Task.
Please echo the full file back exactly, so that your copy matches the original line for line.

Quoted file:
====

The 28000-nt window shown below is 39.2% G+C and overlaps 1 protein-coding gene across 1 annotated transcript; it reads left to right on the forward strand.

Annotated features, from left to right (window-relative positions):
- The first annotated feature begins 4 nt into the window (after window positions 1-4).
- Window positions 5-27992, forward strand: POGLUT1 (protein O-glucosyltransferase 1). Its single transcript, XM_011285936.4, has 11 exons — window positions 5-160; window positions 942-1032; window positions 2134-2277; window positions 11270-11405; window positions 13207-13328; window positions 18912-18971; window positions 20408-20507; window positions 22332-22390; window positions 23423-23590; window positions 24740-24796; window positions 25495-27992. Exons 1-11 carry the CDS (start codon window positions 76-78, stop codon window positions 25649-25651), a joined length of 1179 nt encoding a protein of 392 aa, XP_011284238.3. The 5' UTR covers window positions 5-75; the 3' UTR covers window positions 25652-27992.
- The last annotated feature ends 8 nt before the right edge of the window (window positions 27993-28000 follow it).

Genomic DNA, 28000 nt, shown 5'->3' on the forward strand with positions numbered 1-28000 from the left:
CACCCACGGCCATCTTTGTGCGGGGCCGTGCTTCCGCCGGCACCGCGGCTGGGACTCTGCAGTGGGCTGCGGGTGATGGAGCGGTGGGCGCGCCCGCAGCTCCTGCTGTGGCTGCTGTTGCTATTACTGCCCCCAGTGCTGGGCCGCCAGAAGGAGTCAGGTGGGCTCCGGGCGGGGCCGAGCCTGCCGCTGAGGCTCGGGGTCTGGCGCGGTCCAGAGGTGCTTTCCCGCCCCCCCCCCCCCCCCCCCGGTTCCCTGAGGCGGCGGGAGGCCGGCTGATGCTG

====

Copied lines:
The 28000-nt window shown below is 39.2% G+C and overlaps 1 protein-coding gene across 1 annotated transcript; it reads left to right on the forward strand.

Annotated features, from left to right (window-relative positions):
- The first annotated feature begins 4 nt into the window (after window positions 1-4).
- Window positions 5-27992, forward strand: POGLUT1 (protein O-glucosyltransferase 1). Its single transcript, XM_011285936.4, has 11 exons — window positions 5-160; window positions 942-1032; window positions 2134-2277; window positions 11270-11405; window positions 13207-13328; window positions 18912-18971; window positions 20408-20507; window positions 22332-22390; window positions 23423-23590; window positions 24740-24796; window positions 25495-27992. Exons 1-11 carry the CDS (start codon window positions 76-78, stop codon window positions 25649-25651), a joined length of 1179 nt encoding a protein of 392 aa, XP_011284238.3. The 5' UTR covers window positions 5-75; the 3' UTR covers window positions 25652-27992.
- The last annotated feature ends 8 nt before the right edge of the window (window positions 27993-28000 follow it).

Genomic DNA, 28000 nt, shown 5'->3' on the forward strand with positions numbered 1-28000 from the left:
CACCCACGGCCATCTTTGTGCGGGGCCGTGCTTCCGCCGGCACCGCGGCTGGGACTCTGCAGTGGGCTGCGGGTGATGGAGCGGTGGGCGCGCCCGCAGCTCCTGCTGTGGCTGCTGTTGCTATTACTGCCCCCAGTGCTGGGCCGCCAGAAGGAGTCAGGTGGGCTCCGGGCGGGGCCGAGCCTGCCGCTGAGGCTCGGGGTCTGGCGCGGTCCAGAGGTGCTTTCCCGCCCCCCCCCCCCCCCCCCCGGTTCCCTGAGGCGGCGGGAGGCCGGCTGATGCTG